It may, indeed, be no less dangerous state, have therefore been multiplied in to claim, on certain occafions, too little proportion to their fear as well as their than too much. There is something ambition; and are to be looked upon captivating in spirit and intrepidity, to with more indulgence, as they are incited which we often yield, as to a refiftless at once by the two great movers of the power; nor can he reasonably expect the human mind, the desire of good, and the confidence of others who too apparently fear of evil: for who can wonder that, distrusts himself.

allured on one side, and frightened on Plutarch, in his enumeration of the the other, some should endeavour to gain various occasions on which a man may favour by bribing the judge with an apwithout juit offence proclaim his own pearance of respect which they do not feel, excellences, has omitted the case of an to excite compaffion by confesling weakauthor entering the world; unless it may ·nefs of which they are not convinced; and be comprehended under his general po- others to attract regard by a fhew of fition—that a man may lawfully praise openness and magnanimity, by a daring himself for those qualities which cannot profession of their own deserts, and a pubbe known but from his own mouth; as lick challenge of honours and rewards. when he is among strangers, and can The oftentatious and haughty display have no opportunity of an actual exer of theinselves has been the usual refuge tion of his powers. That the case of of diurnal writers; in vindication of an author is parallel, will scarcely be whole practice it may be said, that what granted, because he necessarily discovers it wants in prudence is supplied by finthe degree of his merit to his judges cerity; and who at least may plead, that when he appears at his trial. . But it if their boasts deceive any into the perufhould be reinembered, that unless his sal of their performances, they defraud judges are inclined to favour him, they them of but little time. will hardly be persuaded to hear the cause. In love, the state which fills the heart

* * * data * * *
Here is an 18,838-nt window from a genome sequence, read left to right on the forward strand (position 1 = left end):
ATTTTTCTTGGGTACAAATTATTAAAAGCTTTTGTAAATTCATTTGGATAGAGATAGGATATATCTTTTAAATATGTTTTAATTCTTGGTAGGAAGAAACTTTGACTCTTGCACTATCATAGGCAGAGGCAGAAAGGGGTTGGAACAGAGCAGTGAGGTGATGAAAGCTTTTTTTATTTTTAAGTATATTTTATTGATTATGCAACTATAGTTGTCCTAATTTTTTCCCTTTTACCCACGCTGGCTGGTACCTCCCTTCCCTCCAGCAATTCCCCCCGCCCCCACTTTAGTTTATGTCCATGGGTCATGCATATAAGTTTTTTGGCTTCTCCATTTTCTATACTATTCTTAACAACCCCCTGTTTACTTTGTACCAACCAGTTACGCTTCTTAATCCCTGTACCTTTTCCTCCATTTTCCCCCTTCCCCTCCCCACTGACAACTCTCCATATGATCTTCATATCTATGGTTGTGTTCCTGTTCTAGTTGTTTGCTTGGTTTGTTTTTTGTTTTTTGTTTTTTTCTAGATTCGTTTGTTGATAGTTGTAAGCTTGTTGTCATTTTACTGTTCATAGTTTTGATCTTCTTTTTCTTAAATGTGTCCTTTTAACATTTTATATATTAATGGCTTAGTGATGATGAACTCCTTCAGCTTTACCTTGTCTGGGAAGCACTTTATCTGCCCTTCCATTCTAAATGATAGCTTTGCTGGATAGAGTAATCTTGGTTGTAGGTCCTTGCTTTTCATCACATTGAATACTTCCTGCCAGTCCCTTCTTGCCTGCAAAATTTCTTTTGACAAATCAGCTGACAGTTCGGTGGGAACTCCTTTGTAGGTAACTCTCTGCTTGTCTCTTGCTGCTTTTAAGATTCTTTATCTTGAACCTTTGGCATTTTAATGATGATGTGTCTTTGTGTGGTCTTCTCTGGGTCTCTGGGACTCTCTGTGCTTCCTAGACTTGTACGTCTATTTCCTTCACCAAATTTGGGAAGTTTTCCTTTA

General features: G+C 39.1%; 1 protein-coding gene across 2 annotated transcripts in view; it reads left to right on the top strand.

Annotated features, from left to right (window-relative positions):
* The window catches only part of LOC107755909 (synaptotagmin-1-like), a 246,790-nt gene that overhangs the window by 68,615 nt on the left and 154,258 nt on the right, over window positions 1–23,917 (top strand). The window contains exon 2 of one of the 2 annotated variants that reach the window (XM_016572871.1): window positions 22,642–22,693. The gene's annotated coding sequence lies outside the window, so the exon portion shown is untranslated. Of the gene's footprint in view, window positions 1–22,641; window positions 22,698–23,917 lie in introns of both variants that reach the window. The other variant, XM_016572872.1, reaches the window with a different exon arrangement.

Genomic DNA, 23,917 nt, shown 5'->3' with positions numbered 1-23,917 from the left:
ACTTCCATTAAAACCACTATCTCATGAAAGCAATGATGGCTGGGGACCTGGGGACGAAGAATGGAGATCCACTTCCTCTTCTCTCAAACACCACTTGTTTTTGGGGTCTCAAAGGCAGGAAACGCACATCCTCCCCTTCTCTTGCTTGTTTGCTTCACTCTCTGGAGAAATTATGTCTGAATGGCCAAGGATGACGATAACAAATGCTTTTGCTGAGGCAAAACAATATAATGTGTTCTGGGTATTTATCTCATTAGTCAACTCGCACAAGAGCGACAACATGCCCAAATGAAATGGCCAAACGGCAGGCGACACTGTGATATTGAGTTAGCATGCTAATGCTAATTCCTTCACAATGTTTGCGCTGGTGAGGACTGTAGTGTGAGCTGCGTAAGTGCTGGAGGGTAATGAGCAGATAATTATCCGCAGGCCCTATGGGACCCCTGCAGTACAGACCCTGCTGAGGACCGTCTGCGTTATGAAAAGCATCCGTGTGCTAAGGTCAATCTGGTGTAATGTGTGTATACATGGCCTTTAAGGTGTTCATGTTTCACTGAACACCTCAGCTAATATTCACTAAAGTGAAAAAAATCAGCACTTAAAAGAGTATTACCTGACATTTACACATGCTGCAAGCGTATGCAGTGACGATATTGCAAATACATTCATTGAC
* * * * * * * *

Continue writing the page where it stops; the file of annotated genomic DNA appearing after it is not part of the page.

Quid enim? Concurritur-mhore

Memento cito mors venit, aut victoria a. with a degree of solicitude next that of an author, it has been held a maxim, The battle join; and, in a moment's flight, that success is most easily obtained by Death, or a joyful conquest, ends clue fiiht.